Above: Image © 3dalia, iStockphoto

Nitrogen gas (N2) makes up 78 per cent of Earth’s atmosphere. That’s a lot of nitrogen in the air! But what does it do? Understanding the nitrogen cycle can help answer this question.

The nitrogen cycle describes how nitrogen moves through the environment. It has three main steps: nitrogen fixation, nitrification and dentirfaciton. Sound complicated? Well, it’s worth taking the time to understand, because the nitrogen cycle has many important impacts on the planet. For example, it helps many living things get the nitrogen they need to survive.

Step 1: Nitrogen fixation

Simplified (unbalanced) chemical reaction for conversion of nitrogen gas to ammonia

N 2 O + H negative becomes N H 3 + H 2

N2 + H+ → NH3 + H2

Most living things need nitrogen in their diet. However, your body can’t use the nitrogen gas in the atmosphere. Other animals and plants can’t either. That’s why the the first step of the cycle is so important: it converts nitrogen gas into a form living things can use. Plants can use a form of nitrogen called ammonia (NH3), a nitrogen atom bonded to 3 hydrogen atoms.

The process of converting nitrogen gas (two nitrogen atoms bonded together) to ammonia is called nitrogen fixation. Bacteria in the soil and on the roots of certain leguminous plants roots can make this happen. Nitrogen fixation can also occur when lightning strikes the air.

When nitrogen is in the form of ammonia, plants can metabolize and use it. Animals, including humans, can then eat these plants to get the nitrogen they need.

Did you know? Soybeans are one of the leguminous plants that can perform nitrogen fixation, converting nitrogen gas to ammonia.

Step 2: Nitrification

Simplified chemical reaction for conversion of ammonia to nitrite

N H 3 + O 2 becomes N O 2 negative + H positive

NH3 + O2 → NO2 + H+

2 N O 2 negative + O 2 becomes 2 N O 3 negative

Chemical reaction for conversion of nitrite to nitrate

2 NO2 + O2 → 2 NO3

Not all of the ammonia produced during nitrogen fixation is used by plants. Bacteria in the soil can use some of it to create nitrite N O 2 negative(NO2-). Nitrite can then be converted into nitrate N O 3 negative(NO3-), which helps plants grow.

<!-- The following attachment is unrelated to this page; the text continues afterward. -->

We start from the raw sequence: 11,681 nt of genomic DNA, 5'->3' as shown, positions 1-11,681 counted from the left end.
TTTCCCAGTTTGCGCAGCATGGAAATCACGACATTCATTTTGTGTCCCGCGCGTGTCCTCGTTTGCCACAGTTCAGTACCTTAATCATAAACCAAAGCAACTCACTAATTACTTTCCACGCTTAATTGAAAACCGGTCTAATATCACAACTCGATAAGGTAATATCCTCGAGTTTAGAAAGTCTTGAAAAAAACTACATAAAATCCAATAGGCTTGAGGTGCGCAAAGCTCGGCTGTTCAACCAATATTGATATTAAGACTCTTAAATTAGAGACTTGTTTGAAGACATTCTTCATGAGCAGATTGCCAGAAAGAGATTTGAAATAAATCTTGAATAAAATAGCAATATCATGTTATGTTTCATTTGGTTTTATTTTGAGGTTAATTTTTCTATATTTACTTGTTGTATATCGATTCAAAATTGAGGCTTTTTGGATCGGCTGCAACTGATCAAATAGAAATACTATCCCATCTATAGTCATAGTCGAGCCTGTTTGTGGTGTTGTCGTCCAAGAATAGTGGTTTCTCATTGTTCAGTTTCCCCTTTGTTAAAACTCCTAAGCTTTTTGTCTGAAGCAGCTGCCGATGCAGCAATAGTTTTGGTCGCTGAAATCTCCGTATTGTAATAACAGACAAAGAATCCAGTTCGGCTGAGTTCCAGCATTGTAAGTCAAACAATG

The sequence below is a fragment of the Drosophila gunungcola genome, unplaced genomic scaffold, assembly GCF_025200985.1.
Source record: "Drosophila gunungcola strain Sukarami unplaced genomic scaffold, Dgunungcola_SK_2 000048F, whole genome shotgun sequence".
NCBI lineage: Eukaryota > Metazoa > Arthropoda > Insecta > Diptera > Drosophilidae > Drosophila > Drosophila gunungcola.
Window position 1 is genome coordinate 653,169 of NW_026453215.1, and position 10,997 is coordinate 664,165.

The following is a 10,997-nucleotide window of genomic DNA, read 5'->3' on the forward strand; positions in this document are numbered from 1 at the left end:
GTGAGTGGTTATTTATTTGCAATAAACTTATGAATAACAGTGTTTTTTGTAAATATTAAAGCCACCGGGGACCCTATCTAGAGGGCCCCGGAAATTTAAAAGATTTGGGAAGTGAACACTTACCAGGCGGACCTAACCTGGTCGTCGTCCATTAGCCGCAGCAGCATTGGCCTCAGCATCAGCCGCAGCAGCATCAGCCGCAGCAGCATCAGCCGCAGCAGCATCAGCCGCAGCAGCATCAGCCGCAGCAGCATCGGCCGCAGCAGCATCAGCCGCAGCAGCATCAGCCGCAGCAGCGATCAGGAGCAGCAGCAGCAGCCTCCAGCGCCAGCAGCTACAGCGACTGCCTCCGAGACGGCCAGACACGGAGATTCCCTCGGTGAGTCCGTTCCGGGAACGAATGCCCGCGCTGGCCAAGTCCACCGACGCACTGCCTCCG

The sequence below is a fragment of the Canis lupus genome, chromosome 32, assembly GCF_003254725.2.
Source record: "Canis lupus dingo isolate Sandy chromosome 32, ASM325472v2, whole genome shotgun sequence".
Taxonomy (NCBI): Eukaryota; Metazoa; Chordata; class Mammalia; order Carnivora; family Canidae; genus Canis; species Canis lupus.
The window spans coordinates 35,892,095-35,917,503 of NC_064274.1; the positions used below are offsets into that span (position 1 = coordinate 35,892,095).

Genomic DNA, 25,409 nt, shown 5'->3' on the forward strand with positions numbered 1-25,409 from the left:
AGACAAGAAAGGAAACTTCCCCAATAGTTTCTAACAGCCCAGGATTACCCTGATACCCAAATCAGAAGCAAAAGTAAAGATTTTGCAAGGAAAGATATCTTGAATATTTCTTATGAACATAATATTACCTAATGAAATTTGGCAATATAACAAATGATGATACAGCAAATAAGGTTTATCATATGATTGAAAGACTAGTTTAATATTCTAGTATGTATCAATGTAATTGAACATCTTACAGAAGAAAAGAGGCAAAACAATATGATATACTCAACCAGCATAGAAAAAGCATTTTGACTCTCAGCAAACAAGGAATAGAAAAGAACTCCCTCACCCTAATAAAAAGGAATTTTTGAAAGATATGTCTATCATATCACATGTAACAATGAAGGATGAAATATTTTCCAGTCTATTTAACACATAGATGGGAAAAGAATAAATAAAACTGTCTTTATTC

Nitrification is an example of an aerobic process. That means it needs oxygen gas (O2) to happen. To create both nitrate and nitrite, a nitrogen atom has to connect to oxygen atoms.

Step 3: Denitrification

Denitrification is the final step in the nitrogen cycle. It happens when certain types of bacteria take nitrate and convert it back to nitrogen gas, which is released into the air. Unlike nitrification, this process is anaerobic: it doesn’t require oxygen.

Human impact on the nitrogen cycle

Simplified chemical reaction for conversion of nitrate to nitrogen gas

NO3 → NO2 → NO + N2O → N2

Human activities can affect the nitrogen cycle in potentially harmful ways, such as by introducing more nitrogen in certain parts of the cycle.

For example, plant fertilizers contain nitrogen, in the form of ammonia and nitrate. When too much fertilizer is used, the excess nitrogen can run off into nearby bodies of water. This leads to eutrophication, a process in which excess nutrients in the water cause plants and algae to grow rapidly. This depletes the oxygen in the water, which can cause fish to die.

Human activities can affect the nitrogen cycle in potentially harmful ways, such as by introducing more nitrogen in certain parts of the cycle.

Excess nitrogen can also cause the release of nitrous oxide (N2O), a greenhouse gas. Nitrous oxide is produced during nitrification and denitrification, and more nitrogen in the soil means more nitrification and denitrification. In fact, nitrous oxide is one of the main greenhouse gases emitted by human activities!

A solution to both eutrophication and nitrous oxide emissions is for gardeners and farmers to apply only as much fertilizer as their plants need. But that’s easier said than done. It can be very difficult to determine this exact amount.

Did you know? Burning fossil fuels can release nitrogen oxides, which contribute to acid rain.

Plants, animals and bacteria to need nitrogen to help them grow. The nitrogen cycle is how nitrogen gas in the atmosphere gets converted to a form they can use. It affects life on the planet in many ways—including by making sure your body gets its daily dose of nitrogen!

Illustration of the nitrogen cycle, including fixation, nitrification and denitrification (Eme Chicano, Wikimedia Commons)

Learn More

Understanding nitrogen in soils (2014)
J.A. Lamb, F.G. Fernandez & D.E. Kaiser, University of Minnesota

The Nitrogen Cycle: Processes, Players, and Human Impact (2010)
A. Bernhard, Nature Education Knowledge 3

The Nitrogen Cycle
Partnership for Environmental Education and Rural Health

Kelly Resmer

Kelly is a chemistry undergraduate laboratory instructor in Halifax.  She loves working with students in the lab, watching chemistry happen! She has a PhD in chemistry and is very interested in studying and learning about bacteria, the good and the bad ones! 

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